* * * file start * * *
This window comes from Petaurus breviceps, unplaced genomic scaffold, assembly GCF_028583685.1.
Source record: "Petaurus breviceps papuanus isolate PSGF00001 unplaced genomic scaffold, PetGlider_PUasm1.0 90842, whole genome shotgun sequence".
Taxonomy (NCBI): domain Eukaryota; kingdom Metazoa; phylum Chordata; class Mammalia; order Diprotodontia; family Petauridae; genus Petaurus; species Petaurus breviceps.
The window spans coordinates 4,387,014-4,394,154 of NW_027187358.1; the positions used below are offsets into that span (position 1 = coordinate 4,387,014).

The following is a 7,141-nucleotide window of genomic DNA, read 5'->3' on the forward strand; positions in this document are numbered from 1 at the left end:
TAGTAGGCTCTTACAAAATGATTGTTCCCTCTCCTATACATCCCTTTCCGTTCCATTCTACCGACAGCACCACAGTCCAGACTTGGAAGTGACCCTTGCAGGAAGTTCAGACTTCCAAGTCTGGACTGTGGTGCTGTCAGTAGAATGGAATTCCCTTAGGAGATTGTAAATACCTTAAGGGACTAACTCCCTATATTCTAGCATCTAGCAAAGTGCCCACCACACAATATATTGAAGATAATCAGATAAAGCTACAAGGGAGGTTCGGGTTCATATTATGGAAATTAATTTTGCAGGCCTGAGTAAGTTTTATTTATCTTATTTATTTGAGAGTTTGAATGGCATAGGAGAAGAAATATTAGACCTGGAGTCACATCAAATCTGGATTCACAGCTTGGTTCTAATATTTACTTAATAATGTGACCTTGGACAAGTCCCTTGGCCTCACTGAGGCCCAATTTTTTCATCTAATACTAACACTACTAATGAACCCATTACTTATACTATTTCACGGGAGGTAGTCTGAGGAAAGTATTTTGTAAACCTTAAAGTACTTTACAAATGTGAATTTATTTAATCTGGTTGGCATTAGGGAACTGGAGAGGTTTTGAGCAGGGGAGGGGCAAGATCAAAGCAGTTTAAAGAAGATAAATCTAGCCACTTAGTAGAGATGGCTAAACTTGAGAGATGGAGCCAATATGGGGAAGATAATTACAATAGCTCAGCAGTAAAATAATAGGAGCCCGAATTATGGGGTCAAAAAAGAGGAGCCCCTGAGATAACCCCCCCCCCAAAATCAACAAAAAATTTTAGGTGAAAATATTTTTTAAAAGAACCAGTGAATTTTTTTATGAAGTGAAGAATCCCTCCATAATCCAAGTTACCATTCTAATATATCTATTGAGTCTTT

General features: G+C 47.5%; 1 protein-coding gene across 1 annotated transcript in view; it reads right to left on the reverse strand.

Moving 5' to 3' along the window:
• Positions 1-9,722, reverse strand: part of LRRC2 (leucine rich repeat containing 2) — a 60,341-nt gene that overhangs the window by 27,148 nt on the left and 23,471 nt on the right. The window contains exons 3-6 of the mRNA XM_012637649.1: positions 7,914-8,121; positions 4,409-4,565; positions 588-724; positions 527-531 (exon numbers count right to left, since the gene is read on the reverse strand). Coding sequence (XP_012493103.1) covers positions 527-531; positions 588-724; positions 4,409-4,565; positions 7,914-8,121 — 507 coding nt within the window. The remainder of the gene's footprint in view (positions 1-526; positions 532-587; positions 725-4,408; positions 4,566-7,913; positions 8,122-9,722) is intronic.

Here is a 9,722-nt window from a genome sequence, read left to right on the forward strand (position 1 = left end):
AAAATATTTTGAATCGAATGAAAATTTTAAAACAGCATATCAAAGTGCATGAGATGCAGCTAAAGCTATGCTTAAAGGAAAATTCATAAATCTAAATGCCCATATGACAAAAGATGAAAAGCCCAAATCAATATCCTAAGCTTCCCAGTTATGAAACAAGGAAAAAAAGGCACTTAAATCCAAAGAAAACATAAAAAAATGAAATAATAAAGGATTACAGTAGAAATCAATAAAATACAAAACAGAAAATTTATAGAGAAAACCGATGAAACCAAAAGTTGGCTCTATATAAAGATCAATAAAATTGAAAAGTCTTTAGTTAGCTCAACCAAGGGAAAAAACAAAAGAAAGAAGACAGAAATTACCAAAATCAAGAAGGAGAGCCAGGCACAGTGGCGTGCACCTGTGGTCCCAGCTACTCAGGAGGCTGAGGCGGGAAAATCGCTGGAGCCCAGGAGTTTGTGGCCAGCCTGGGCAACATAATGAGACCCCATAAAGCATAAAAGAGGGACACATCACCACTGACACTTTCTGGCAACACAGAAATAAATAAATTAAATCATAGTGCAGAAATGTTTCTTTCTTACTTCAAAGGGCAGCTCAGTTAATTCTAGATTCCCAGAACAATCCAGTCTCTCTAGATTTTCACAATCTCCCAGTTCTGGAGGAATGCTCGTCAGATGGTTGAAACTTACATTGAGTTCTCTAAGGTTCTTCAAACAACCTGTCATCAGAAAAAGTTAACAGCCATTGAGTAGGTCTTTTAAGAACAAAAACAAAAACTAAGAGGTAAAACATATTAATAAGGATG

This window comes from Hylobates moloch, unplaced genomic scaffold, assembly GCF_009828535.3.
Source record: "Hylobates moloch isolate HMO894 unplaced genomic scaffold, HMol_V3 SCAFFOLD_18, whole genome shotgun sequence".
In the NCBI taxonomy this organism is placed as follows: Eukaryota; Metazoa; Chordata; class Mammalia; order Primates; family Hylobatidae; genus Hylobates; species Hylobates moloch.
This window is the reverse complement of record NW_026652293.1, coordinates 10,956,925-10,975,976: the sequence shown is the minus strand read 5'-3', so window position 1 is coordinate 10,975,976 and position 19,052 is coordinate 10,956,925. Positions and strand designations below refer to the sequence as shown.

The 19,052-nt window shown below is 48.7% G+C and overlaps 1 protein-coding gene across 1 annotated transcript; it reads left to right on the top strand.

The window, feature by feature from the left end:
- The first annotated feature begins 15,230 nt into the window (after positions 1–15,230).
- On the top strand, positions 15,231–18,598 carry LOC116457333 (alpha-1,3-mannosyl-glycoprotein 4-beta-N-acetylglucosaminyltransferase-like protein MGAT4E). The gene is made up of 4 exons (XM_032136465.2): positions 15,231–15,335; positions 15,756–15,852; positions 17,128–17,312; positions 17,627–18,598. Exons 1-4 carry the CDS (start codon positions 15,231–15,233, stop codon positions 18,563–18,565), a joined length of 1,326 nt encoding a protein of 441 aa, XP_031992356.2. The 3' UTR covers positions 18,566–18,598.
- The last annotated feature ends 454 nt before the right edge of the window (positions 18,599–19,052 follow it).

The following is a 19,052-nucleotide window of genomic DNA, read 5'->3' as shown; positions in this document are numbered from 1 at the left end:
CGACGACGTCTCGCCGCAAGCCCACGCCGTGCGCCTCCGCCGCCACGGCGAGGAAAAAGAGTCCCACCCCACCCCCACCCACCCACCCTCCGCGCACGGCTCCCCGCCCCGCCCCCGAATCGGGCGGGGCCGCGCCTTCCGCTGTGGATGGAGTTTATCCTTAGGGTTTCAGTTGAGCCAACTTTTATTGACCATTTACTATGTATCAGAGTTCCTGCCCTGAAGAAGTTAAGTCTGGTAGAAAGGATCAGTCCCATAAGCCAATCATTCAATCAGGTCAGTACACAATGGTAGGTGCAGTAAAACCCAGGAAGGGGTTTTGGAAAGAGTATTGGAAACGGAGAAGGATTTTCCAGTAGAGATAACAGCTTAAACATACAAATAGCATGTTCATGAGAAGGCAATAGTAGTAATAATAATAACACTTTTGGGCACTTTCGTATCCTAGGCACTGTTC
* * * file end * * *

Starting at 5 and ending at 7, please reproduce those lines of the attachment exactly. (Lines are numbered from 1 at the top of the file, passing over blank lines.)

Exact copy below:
The following is a 7,141-nucleotide window of genomic DNA, read 5'->3' on the forward strand; positions in this document are numbered from 1 at the left end:
TAGTAGGCTCTTACAAAATGATTGTTCCCTCTCCTATACATCCCTTTCCGTTCCATTCTACCGACAGCACCACAGTCCAGACTTGGAAGTGACCCTTGCAGGAAGTTCAGACTTCCAAGTCTGGACTGTGGTGCTGTCAGTAGAATGGAATTCCCTTAGGAGATTGTAAATACCTTAAGGGACTAACTCCCTATATTCTAGCATCTAGCAAAGTGCCCACCACACAATATATTGAAGATAATCAGATAAAGCTACAAGGGAGGTTCGGGTTCATATTATGGAAATTAATTTTGCAGGCCTGAGTAAGTTTTATTTATCTTATTTATTTGAGAGTTTGAATGGCATAGGAGAAGAAATATTAGACCTGGAGTCACATCAAATCTGGATTCACAGCTTGGTTCTAATATTTACTTAATAATGTGACCTTGGACAAGTCCCTTGGCCTCACTGAGGCCCAATTTTTTCATCTAATACTAACACTACTAATGAACCCATTACTTATACTATTTCACGGGAGGTAGTCTGAGGAAAGTATTTTGTAAACCTTAAAGTACTTTACAAATGTGAATTTATTTAATCTGGTTGGCATTAGGGAACTGGAGAGGTTTTGAGCAGGGGAGGGGCAAGATCAAAGCAGTTTAAAGAAGATAAATCTAGCCACTTAGTAGAGATGGCTAAACTTGAGAGATGGAGCCAATATGGGGAAGATAATTACAATAGCTCAGCAGTAAAATAATAGGAGCCCGAATTATGGGGTCAAAAAAGAGGAGCCCCTGAGATAACCCCCCCCCCAAAATCAACAAAAAATTTTAGGTGAAAATATTTTTTAAAAGAACCAGTGAATTTTTTTATGAAGTGAAGAATCCCTCCATAATCCAAGTTACCATTCTAATATATCTATTGAGTCTTT

General features: G+C 47.5%; 1 protein-coding gene across 1 annotated transcript in view; it reads right to left on the reverse strand.